Some historical sites and gardens run by the National Trust for Scotland may not reopen until 2022, its chief executive has warned.
Chief executive Simon Skinner said some of its properties are unable to comply with social distancing or cannot sustain running costs and may be closed even after the initial threat of coronavirus.
Properties proposed to stay closed until season 2022-2023 include Bannockburn Visitor Centre, Hill of Tarvit, House of the Binns, Kippen Smiddy, Leith Hall, Holmwood and Souter Johnnie’s Cottage.
It comes as the charity revealed its proposals to begin reopening some properties as part of the Scottish Government’s route map out of lockdown.
The NTS hopes if sufficient progress is made in tackling Covid-19, enclosed grounds and gardens can be reopened in late June or early July for local access, with built heritage properties planned to open again in mid-August.
‘We have to decide which properties we can afford to open, either because they will generate sufficient visitor numbers to help with our recovery or because we can find ways to reopen them that will be compliant with the new normal of public health restrictions.’Simon Skinner
Mr Skinner said: “I said at the outset that the trust is in trouble through no fault of our own – our only way back is to take action now and make some difficult choices.
“We are going to have to live within our means – not just at the moment while lockdown is still effectively in full force but in the coming months, too.
“We have to decide which properties we can afford to open, either because they will generate sufficient visitor numbers to help with our recovery or because we can find ways to reopen them that will be compliant with the new normal of public health restrictions.”
He added: “We have already missed the busiest season for some properties and it simply isn’t viable to reopen them in the latter part of the year so we will keep them closed until the new season begins in Easter of 2021.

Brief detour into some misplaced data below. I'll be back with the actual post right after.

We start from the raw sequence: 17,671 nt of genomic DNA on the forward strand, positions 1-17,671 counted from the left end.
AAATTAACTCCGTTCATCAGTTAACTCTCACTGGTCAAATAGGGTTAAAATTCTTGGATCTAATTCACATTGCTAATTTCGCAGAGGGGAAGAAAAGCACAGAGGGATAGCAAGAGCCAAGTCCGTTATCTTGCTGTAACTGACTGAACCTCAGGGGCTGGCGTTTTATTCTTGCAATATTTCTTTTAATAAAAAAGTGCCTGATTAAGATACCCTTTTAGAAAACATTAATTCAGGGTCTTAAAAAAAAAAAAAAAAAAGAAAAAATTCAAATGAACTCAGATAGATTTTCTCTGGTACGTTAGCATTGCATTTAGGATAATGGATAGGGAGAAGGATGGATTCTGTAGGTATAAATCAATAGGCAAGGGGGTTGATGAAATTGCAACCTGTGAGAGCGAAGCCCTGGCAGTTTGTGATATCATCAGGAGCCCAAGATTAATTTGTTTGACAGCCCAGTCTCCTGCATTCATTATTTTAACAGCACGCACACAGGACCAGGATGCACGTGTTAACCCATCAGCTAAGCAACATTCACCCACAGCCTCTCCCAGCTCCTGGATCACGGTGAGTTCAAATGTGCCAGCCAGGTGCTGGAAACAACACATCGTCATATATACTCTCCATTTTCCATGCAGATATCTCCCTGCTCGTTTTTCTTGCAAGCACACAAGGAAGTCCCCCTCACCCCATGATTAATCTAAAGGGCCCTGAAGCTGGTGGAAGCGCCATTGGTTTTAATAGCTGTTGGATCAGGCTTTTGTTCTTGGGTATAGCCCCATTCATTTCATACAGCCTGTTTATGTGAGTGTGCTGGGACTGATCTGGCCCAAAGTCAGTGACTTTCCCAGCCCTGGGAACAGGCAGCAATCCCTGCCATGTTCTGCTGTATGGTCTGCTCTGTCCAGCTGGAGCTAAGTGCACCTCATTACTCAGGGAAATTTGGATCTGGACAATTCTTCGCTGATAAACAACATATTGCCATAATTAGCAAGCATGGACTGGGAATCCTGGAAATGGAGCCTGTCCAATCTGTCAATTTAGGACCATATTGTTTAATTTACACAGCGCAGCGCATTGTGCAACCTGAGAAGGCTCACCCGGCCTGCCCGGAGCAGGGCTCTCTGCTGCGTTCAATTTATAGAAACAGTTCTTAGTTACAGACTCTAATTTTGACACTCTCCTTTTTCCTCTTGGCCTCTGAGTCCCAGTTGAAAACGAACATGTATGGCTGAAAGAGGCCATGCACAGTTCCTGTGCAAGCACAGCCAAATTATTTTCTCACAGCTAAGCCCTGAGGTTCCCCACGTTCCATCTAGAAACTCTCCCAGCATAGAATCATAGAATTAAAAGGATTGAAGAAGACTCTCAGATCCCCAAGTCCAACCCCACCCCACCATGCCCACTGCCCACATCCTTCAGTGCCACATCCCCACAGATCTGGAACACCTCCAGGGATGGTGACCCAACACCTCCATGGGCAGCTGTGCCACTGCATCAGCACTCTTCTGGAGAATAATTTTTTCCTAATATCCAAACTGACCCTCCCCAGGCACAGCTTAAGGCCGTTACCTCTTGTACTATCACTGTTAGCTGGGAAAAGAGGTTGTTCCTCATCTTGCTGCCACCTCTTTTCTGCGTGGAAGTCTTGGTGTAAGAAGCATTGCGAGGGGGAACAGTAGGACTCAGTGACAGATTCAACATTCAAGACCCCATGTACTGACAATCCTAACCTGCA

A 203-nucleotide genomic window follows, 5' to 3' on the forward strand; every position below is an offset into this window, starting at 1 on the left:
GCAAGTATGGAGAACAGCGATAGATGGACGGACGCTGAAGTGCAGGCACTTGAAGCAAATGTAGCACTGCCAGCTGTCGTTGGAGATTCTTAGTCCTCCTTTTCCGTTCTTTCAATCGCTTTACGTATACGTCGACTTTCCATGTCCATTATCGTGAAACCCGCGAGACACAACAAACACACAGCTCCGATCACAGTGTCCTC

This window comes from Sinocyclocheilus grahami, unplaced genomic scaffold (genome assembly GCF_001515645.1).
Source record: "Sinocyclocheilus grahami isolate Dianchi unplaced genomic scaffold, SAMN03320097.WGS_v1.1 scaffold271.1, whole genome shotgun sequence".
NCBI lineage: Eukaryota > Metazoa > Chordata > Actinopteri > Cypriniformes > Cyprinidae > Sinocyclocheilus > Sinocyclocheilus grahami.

“Having said that, in some cases where the historic building or centre is closed, it will still be possible to admit visitors to grounds and gardens.
“In a few cases, such is the unsuitable configuration of the buildings in terms of social distancing, or the scale of their running costs, that we will have to consider keeping them closed longer – perhaps into 2022 – until when we hope conditions will have improved sufficiently to bring about a return to better days.”
The trust was forced to place more than 400 staff at risk of redundancy due to financial difficulty because of the crisis.
Mr Skinner said: “I appreciate that many people will be disappointed if their favourite property is closed for a time longer.
“These are not choices we wanted to make but we need to take them to ensure that the trust gets through this period and emerges from the other side ready to do what it does best.”
He added: “We have approached the Scottish Government for financial support and, if this were forthcoming, it may allow us to open more properties more quickly.
“Nonetheless, if people want to help us recover faster, going beyond basic survival, I urge them to support us by remaining as members or donating to our new emergency appeal.
“We have always existed for the benefit for the people of Scotland as funded by our members and supporters – with a little more help we can save the trust and in turn we can return to saving Scotland’s national treasures at our full capacity.”